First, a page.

The Watts Ensemble Crime and Time CD (Kill Shaman)
Noir jazz, the smokey, dark sound most associated with 40s and 50s crime film soundtracks. The difference here is that the Watts Ensemble has a beat that rocks more than it swings. I love the noir sound but don’t like the beat and the production tends toward slick. Crime and Time isn’t my thing. –SS

Peter Wright The Terrifying Realization We Might Be Wrong EP (Dirty Knobby)
“The Terrifying Realization….” is a fantastic soundscape – fantastic in imagination and fantastic in quality. Emotionally bleak and somewhat tortured, Wright’s composition has an alone against the world feel to it, the sonic representation of the moment when you realize that that’s all there is. The flip has two short, quiet pieces which serve as a comedown from the intensity of the A side. Excellent. –SS


Reviews 9.20.09

Baseball Furies Throw Them to the Lions LP (Big Neck)
After the first few records by these guys, I stopped paying attention. Not that they started turning out shitty records. Nah, they made good, energetic garage punk songs with a touch of buzzsaw and enough rawness to tell me that they'd probably be a great live band. But I'm not in Buffalo so I'm not gonna see them live and I've got enough good garage punk records that, well, the Baseball Furies got put on the shelf. Then Throw Them to the Lions comes in the mail and I give it a spin. The Furies are back on the Keep Tabs On list. Lions… is a great punk rock record, one that nabs sounds from past and present, pumped up by smart ears and an always forward driving drummer. This is the kind of punk that a band plays after they've exhausted the genre ghetto they've lurked in, when they get a bit older and bored with counting to four. Not that this is "weird." Rather the Furies pay attention to songwriting - a novel concept, huh?. It results in a "mature punk" sound, one that started with "Blank Generation" and We've Cum for Your Children and exists today in bands like the Hank IV. Also notable is a singer who not only sings but has his own voice, kinda a fusion of Mike Hudson, Eric Davidson and a Cajun with a broken jaw. This pup is well worth checking out. –SS

Black Pus Down Down Da Drain 45 (Corleone/Skulltones)
The list of contemporary bands that make interesting, authentically exciting, noise rock is a pitifully small one. I won’t go into it here, but Black Pus has added their name to the short list. Okay, fine, Sword Heaven and Sightings and AFCGT and a few others are on there…and now Black Pus. The drums are pounding without dulling the sweeping blade of the guitars, which are busy slashing their way through a thicket of hysteria and shattering glass, I would reckon. This thing has actual menace emanating from its grooves, and the sounds they are bashing to pieces spend some effort actually fighting back! This is called tension, and it’s something most noise-rock bands lack because they are trudging through a pre-ordained, well-worn avant-garde groove whose lack of any critical analysis from the audience has rendered the whole process a frictionless squeeze from the puckered asshole of post-Sonic Youth grayness into a welcoming, smothering gauze of low expectations. Most noise bands fail because no one can honestly tell them that they suck, since there are no standards anyone cares or agrees upon. Black Pus seems to be inventing their own standards, which is the sign of true sonic rebels. And, they ain’t boring. –RW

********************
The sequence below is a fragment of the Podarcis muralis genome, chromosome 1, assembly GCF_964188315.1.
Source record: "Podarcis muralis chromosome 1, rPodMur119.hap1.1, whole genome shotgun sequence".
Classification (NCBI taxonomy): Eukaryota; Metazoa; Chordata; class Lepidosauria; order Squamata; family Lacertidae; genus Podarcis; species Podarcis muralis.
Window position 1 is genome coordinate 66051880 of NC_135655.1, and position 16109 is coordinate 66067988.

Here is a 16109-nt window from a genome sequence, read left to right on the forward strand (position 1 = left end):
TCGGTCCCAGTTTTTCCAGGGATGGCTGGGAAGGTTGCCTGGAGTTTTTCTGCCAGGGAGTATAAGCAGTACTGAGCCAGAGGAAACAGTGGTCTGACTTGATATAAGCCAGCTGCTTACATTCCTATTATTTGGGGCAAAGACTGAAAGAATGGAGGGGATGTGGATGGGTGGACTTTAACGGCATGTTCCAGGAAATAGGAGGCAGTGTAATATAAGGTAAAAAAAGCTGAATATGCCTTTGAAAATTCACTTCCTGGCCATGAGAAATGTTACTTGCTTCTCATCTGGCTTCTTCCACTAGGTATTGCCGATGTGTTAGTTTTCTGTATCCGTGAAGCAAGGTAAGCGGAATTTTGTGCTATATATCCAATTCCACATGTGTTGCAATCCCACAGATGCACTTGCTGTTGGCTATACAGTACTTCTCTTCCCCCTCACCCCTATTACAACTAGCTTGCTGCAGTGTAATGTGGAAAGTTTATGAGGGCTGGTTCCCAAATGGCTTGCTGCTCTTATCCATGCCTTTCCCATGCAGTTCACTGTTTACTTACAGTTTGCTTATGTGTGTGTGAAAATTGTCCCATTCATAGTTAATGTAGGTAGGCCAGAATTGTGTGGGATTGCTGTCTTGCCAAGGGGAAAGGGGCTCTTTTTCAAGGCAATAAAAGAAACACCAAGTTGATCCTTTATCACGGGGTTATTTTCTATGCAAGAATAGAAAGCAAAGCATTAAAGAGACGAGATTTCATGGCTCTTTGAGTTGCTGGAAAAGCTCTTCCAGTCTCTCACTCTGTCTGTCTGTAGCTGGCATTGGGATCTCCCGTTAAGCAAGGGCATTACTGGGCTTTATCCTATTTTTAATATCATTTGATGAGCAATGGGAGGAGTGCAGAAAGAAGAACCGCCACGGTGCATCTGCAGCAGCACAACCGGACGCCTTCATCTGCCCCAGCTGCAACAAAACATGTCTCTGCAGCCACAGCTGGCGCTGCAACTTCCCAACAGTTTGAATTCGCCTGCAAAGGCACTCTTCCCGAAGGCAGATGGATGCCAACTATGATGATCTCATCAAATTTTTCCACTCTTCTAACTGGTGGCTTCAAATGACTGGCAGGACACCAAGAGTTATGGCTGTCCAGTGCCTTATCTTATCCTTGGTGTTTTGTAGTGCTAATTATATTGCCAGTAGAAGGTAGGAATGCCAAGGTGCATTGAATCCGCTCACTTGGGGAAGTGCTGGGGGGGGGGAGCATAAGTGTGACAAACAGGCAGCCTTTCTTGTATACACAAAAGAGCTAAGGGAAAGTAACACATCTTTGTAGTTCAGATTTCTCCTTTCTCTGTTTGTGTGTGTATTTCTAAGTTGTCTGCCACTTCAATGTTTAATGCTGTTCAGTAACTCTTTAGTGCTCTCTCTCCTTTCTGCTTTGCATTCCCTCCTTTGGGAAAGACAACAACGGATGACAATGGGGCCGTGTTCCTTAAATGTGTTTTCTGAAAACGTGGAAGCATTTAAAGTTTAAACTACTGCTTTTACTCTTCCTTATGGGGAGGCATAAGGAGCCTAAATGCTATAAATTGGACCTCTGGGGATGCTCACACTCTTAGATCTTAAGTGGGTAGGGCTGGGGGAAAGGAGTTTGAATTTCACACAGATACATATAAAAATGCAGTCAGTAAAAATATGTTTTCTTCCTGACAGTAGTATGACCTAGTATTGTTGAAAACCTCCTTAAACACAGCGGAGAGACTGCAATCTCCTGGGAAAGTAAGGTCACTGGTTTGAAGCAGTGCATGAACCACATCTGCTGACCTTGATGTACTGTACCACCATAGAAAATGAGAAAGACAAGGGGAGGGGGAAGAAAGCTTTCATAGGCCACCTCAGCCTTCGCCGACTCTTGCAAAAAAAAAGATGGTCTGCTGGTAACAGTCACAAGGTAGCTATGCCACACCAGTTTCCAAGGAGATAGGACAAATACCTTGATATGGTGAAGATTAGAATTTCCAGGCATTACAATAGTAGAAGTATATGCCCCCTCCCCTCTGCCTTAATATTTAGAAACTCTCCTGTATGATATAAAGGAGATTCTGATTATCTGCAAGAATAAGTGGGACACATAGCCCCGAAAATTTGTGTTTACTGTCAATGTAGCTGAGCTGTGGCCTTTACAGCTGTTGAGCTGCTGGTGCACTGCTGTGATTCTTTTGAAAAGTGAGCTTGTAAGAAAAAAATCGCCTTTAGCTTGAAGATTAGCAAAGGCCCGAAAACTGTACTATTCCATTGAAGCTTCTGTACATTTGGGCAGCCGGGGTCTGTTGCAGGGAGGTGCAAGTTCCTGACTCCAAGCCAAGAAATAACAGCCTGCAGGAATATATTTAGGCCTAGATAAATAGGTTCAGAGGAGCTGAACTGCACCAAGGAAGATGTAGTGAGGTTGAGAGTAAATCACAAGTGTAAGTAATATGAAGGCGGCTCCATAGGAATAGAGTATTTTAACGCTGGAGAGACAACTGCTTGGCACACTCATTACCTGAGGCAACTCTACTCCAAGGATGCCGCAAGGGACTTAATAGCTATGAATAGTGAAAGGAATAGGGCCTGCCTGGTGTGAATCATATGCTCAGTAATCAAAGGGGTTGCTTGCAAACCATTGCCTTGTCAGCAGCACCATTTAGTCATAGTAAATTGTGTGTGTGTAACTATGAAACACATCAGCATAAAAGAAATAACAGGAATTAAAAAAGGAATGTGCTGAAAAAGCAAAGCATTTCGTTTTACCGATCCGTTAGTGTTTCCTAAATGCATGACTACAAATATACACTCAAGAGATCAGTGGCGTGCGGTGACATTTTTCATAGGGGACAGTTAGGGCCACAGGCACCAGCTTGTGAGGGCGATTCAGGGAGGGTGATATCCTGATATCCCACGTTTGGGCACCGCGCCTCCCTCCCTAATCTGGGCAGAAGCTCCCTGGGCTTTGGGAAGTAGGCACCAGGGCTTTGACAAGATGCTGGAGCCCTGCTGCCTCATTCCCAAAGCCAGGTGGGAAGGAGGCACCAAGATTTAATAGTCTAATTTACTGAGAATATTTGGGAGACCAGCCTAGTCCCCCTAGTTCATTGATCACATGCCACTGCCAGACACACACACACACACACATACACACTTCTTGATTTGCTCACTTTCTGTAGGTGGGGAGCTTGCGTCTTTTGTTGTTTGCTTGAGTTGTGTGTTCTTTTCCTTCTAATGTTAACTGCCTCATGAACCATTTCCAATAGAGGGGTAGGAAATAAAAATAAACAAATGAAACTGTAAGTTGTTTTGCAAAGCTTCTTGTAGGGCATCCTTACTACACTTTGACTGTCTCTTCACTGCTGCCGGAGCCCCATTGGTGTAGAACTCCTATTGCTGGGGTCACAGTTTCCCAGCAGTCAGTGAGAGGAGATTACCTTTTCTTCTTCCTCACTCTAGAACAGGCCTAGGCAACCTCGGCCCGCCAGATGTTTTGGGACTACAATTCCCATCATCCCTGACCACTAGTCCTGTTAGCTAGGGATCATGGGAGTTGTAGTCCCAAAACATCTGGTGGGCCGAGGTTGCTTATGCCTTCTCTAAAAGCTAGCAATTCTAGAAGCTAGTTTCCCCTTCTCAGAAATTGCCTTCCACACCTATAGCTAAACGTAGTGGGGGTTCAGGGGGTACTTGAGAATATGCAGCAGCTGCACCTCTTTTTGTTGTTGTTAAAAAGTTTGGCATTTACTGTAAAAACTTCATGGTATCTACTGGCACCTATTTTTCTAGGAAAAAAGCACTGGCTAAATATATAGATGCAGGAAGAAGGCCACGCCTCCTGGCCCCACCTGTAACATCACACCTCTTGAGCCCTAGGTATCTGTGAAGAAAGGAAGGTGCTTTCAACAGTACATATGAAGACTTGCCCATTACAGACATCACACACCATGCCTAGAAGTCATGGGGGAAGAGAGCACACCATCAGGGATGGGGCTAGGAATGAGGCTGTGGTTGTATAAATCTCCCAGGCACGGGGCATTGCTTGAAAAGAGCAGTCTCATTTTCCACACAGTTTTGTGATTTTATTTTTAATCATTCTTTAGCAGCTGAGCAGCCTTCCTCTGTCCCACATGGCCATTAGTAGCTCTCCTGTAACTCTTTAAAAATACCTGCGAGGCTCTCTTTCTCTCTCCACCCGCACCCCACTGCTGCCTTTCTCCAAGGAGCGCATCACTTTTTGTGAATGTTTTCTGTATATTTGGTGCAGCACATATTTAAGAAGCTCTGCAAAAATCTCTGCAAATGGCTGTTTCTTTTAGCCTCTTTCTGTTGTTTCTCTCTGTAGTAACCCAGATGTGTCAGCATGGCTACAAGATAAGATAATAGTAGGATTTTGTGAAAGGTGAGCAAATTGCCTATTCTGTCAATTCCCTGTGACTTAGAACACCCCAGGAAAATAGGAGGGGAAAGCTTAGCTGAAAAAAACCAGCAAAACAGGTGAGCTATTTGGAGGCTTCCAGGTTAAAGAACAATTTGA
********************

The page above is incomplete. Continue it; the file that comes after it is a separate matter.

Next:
Boppopkillers Rocker in Wasted/Jagermeister! Yeah! 45 (Les Disques Steak)
Damn. I am so fucking tired of basic blown out garage punk. Heard too much of it. However, the French have this shit down, especially now that they aren't trying to sound like some jackass Jon Spencer clone. With the Boppopkillers we get "Hidden Charms"-like punk blasts with very nice overdriven guitar, lots of energy, good sludge and raspy Frenchie vocals. If I was in these guys hometown of Paris and some Kemp said "Get your ass to the Gambatta to see the Boppops, I'll fill you full of beer," how could I say "No"? --SS

Buckets of Bile Outside Mind cs (Speed Tapes)
Back in the mid-90s, a UK band called Crayon Summer released a terrific but overlooked seven called Kiran's Dollar. It's good, dreamy, hypnotic, lo-fi pop, sort of a down-at-the-heels House of Love. Buckets of Bile do two that remind me a bit of Crayon Summer; however like the bunches of other contemp lo-fi pop it isn't very original nor memorable. –SS

Chrome Spiders Black Butterfly 45 (Big Neck)
I know lots of people who really, really dig the late-period Scientists aesthetic; swampy, dirgey, plodding, “evil” growling vocals, etc. This sound pretty much ran rampant across indie releases from about 86-93, when every rock record that wasn’t aping Husker Du or Metallica was instead doing this po-faced Birthday Party thang: it’s all pre-Blueshammer to me. The problem with this stuff is so basic it’s laughable; it’s boring. Bands like this, and Chrome Spiders are just the latest exponent, seem to think that heaviness is a stock setting that can be achieved by tuning to a specific, predictably accessible sonic frequency. See the flaw there? It’s so predictable. You know what the last minute of their songs will do after 10 seconds has elapsed. What’s the point? –RW